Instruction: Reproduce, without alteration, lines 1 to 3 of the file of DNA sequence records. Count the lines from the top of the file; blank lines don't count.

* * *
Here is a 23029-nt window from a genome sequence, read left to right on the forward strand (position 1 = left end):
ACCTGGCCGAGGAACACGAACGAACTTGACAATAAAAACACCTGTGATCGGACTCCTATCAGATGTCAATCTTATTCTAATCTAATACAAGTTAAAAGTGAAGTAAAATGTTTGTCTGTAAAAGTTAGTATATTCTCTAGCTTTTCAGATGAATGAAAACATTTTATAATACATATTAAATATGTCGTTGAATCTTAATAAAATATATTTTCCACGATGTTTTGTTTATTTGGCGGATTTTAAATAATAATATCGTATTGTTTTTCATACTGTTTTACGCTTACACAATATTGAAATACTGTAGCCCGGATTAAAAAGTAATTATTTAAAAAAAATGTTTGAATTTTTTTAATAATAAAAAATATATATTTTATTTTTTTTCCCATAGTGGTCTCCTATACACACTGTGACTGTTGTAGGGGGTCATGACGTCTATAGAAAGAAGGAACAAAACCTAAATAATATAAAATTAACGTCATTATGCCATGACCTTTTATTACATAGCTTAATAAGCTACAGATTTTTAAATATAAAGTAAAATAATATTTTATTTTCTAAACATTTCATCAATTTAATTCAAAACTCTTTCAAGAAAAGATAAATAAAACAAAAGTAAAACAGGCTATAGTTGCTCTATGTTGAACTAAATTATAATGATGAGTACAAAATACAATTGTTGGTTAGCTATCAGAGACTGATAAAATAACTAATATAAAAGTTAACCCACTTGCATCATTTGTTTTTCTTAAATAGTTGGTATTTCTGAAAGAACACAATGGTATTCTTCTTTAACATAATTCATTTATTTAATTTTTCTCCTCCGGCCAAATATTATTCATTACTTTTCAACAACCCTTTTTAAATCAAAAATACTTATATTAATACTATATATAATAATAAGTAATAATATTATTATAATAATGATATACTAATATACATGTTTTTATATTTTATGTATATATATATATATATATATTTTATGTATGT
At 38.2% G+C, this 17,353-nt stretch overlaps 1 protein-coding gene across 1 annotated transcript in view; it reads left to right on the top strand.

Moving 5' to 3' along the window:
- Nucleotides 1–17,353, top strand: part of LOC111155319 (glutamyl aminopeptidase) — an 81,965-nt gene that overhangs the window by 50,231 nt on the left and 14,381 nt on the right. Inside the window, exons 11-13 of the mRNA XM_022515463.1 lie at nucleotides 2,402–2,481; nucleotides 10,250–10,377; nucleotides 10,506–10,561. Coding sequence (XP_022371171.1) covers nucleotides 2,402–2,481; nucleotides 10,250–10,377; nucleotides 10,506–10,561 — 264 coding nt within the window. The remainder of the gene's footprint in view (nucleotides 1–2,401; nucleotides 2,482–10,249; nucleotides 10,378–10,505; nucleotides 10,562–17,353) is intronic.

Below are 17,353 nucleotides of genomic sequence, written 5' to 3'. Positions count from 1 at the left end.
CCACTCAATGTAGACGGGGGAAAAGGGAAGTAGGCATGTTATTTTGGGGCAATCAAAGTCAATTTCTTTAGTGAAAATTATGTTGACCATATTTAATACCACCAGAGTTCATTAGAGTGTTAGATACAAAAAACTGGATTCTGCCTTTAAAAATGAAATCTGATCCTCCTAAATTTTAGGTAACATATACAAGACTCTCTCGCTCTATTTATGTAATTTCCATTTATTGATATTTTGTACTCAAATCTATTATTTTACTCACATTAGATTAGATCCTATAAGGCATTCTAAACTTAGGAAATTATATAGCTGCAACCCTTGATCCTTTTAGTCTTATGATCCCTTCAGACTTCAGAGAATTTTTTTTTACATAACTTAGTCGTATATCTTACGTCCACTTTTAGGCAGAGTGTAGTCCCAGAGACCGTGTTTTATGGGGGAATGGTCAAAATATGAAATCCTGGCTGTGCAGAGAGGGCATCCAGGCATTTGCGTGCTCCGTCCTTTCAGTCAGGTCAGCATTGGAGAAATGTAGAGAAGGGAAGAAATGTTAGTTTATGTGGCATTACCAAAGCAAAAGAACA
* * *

Here is a 23029-nt window from a genome sequence, read left to right on the forward strand (position 1 = left end):
ACCTGGCCGAGGAACACGAACGAACTTGACAATAAAAACACCTGTGATCGGACTCCTATCAGATGTCAATCTTATTCTAATCTAATACAAGTTAAAAGTGAAGTAAAATGTTTGTCTGTAAAAGTTAGTATATTCTCTAGCTTTTCAGATGAATGAAAACATTTTATAATACATATTAAATATGTCGTTGAATCTTAATAAAATATATTTTCCACGATGTTTTGTTTATTTGGCGGATTTTAAATAATAATATCGTATTGTTTTTCATACTGTTTTACGCTTACACAATATTGAAATACTGTAGCCCGGATTAAAAAGTAATTATTTAAAAAAAATGTTTGAATTTTTTTAATAATAAAAAATATATATTTTATTTTTTTTCCCATAGTGGTCTCCTATACACACTGTGACTGTTGTAGGGGGTCATGACGTCTATAGAAAGAAGGAACAAAACCTAAATAATATAAAATTAACGTCATTATGCCATGACCTTTTATTACATAGCTTAATAAGCTACAGATTTTTAAATATAAAGTAAAATAATATTTTATTTTCTAAACATTTCATCAATTTAATTCAAAACTCTTTCAAGAAAAGATAAATAAAACAAAAGTAAAACAGGCTATAGTTGCTCTATGTTGAACTAAATTATAATGATGAGTACAAAATACAATTGTTGGTTAGCTATCAGAGACTGATAAAATAACTAATATAAAAGTTAACCCACTTGCATCATTTGTTTTTCTTAAATAGTTGGTATTTCTGAAAGAACACAATGGTATTCTTCTTTAACATAATTCATTTATTTAATTTTTCTCCTCCGGCCAAATATTATTCATTACTTTTCAACAACCCTTTTTAAATCAAAAATACTTATATTAATACTATATATAATAATAAGTAATAATATTATTATAATAATGATATACTAATATACATGTTTTTATATTTTATGTATATATATATATATATATATTTTATGTATGT
At 38.2% G+C, this 17,353-nt stretch overlaps 1 protein-coding gene across 1 annotated transcript in view; it reads left to right on the top strand.